From coast to coast, the U.S. National Park System will grow in 2015 with the addition of several new sites and the expansion of others. The newest additions to were authorized this month as part of a public lands rider to the defense spending bill.
“This expansion of the national park system helps builds momentum as we prepare for the centennial of the National Park Service in 2016,” said. National Park Service director Jonathan Jarvis. “This will enable us to tell more of our nation’s richly diverse stories and give people opportunities to find their park.”
The new sites include the Tule Springs Fossil Beds National Monument near Las Vegas, Nevada, aimed at protecting significant Pleistocene paleontological, scientific, educational and recreational resources. The monument will be created with the transfer of 22,650 acres of land from the Bureau of Land Management to the National Park Service.
In New Mexico, Valles Caldera National Preserve, an historic ranch with vast natural and cultural resources that lies within a volcanic caldera in the Jemez Mountains of New Mexico, is being transferred from the Valles Caldera Trust to the National Park Service. Grazing, hunting and fishing, trapping and other traditional uses will continue at the ranch. The legislation also provides protections for Native American archeological and sacred sites, dissolves the Valles Caldera Trust, provides special hiring authorities for current Trust employees, and governs the transition of assets and liabilities to the National Park Service.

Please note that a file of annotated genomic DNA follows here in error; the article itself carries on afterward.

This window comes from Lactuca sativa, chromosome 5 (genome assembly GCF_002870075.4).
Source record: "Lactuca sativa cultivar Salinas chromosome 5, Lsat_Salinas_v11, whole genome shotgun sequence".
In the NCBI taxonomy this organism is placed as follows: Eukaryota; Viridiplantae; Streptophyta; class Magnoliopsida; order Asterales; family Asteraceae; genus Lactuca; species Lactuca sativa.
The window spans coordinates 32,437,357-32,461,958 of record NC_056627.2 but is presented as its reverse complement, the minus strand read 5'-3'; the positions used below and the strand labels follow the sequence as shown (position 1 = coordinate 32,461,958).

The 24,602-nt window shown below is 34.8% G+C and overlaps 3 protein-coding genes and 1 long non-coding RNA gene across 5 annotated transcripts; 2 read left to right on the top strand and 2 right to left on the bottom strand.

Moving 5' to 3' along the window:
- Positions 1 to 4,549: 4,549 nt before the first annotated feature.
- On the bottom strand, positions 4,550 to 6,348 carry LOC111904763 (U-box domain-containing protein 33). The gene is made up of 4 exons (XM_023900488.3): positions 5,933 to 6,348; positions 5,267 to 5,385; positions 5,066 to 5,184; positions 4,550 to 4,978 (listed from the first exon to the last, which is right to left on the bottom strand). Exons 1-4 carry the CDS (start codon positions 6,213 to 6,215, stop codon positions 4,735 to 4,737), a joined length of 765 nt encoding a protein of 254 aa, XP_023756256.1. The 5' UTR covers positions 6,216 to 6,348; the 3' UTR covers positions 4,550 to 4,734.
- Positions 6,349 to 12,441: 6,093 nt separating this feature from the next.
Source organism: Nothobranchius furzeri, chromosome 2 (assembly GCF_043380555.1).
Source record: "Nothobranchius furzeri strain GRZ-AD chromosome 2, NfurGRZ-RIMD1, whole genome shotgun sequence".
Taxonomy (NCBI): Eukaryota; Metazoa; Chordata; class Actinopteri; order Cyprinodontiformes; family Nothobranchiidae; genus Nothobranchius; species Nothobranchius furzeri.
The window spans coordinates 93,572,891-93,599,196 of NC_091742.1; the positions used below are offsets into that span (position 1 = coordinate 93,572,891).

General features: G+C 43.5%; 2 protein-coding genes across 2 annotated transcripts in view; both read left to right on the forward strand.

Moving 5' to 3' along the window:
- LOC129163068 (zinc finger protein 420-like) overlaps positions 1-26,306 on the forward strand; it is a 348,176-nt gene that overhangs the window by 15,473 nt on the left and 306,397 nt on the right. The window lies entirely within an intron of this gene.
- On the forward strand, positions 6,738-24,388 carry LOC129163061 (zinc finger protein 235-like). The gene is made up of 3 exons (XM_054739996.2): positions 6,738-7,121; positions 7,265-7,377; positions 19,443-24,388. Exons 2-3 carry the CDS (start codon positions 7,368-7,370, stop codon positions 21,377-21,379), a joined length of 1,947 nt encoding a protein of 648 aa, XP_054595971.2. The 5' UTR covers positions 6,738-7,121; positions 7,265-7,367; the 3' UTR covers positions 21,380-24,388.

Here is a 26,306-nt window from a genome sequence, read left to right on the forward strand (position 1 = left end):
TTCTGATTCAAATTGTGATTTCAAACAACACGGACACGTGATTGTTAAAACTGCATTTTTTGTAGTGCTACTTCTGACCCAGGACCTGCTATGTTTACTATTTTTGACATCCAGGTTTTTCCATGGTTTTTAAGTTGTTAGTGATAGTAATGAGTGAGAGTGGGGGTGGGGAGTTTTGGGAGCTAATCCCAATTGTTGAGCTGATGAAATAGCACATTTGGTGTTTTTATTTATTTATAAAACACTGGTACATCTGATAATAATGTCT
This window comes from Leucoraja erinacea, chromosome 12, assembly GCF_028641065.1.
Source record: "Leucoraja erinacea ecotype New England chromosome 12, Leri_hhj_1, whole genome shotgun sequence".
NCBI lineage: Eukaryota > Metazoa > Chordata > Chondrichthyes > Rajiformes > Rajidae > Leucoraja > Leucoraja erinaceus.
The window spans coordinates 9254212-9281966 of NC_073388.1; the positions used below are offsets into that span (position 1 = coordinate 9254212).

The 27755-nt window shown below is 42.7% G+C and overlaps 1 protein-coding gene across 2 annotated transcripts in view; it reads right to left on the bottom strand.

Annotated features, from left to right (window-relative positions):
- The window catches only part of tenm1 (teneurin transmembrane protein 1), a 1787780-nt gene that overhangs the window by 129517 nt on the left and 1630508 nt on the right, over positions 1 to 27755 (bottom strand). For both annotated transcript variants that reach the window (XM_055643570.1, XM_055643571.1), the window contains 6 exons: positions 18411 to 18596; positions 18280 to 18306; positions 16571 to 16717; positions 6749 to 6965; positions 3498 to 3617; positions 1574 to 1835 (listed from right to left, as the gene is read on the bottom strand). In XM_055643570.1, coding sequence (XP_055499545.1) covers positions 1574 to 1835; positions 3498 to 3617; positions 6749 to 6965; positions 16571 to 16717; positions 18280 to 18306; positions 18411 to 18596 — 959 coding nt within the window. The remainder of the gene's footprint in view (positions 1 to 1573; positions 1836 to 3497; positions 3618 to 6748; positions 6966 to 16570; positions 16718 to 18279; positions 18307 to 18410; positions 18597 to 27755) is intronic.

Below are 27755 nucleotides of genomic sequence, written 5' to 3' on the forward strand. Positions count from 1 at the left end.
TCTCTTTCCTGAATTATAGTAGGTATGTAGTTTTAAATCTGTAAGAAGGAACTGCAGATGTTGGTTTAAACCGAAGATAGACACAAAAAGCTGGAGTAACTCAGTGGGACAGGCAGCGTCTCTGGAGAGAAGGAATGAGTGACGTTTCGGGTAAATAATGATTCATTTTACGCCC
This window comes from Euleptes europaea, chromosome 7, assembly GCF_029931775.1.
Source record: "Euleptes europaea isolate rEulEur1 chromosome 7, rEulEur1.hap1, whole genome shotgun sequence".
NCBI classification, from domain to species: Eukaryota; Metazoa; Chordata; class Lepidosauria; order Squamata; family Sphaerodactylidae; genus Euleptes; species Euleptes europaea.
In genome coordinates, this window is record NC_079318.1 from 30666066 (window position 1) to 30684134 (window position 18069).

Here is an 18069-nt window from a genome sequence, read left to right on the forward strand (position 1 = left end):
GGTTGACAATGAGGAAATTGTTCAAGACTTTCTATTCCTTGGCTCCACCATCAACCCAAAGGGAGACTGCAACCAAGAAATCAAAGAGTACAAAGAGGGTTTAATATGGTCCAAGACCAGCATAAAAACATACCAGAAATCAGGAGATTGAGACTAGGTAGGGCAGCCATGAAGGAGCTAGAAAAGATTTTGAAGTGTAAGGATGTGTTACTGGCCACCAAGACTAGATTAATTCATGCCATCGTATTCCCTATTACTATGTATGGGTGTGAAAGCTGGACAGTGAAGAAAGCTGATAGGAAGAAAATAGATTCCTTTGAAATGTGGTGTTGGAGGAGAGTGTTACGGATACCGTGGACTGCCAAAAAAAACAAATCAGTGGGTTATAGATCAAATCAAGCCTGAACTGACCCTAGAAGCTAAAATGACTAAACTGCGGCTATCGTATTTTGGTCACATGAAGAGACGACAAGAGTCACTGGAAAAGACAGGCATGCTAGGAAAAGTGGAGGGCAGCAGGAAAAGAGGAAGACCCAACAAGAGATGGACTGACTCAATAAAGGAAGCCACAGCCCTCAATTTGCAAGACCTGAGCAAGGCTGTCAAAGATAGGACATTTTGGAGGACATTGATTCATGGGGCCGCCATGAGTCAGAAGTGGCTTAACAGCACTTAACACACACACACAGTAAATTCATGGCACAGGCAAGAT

The spending bill also authorized the U.S. Mint to strike commemorative coins honoring the 2016 National Park Service Centennial. designated two new wild and scenic rivers and authorizes the study of about a dozen potential new parks and new wild and scenic rivers.
New national park sites:
- Blackstone River Valley National Historical Park will be comprised of specific historic sites and resources within the John H. Chaffee Blackstone River Valley National Heritage Corridor which stretches from Pawtucket, Rhode Island, to Worcester, Massachusetts. The park will protect and interpret resources associated with the development of textile mills and other industries in the valley.
- Pershing Park near the White House is re-designated as the World War I Memorial in honor of veterans throughout the nation who served in that war. The District of Columbia World War I Memorial on the National Mall will continue to be dedicated to District residents who served in World War I.
- Coltsville National Historical Park in Hartford, Connecticut, is authorized to be established after the Secretary of the Interior acquires sufficient lands for a manageable park, including space in the renovated East Armory building. The park will protect and interpret resources associated with the historic Colt arms manufacturing facilities and community.
- Harriet Tubman National Historical Park is authorized to be established after the Secretary of the Interior acquires sufficient lands for a manageable park. The park will protect and interpret resources associated with the life and work of Harriet Tubman in Auburn, New York, where she lived in her later years after her Underground Railroad work. The park will be a companion to the Harriet Tubman Underground Railroad National Historical Park on the Eastern Shore of Maryland.
- Manhattan Project National Historical Park is authorized to be established after the National Park Service and the Department of Energy enter into an agreement. The park will protect and interpret resources associated with the development of the atomic bomb during World War II. The park will have three locations: Hanford, Washington, Los Alamos, New Mexico, and Oak Ridge, Tennessee. It will be administered in partnership with the Department of Energy which will continue to own most facilities.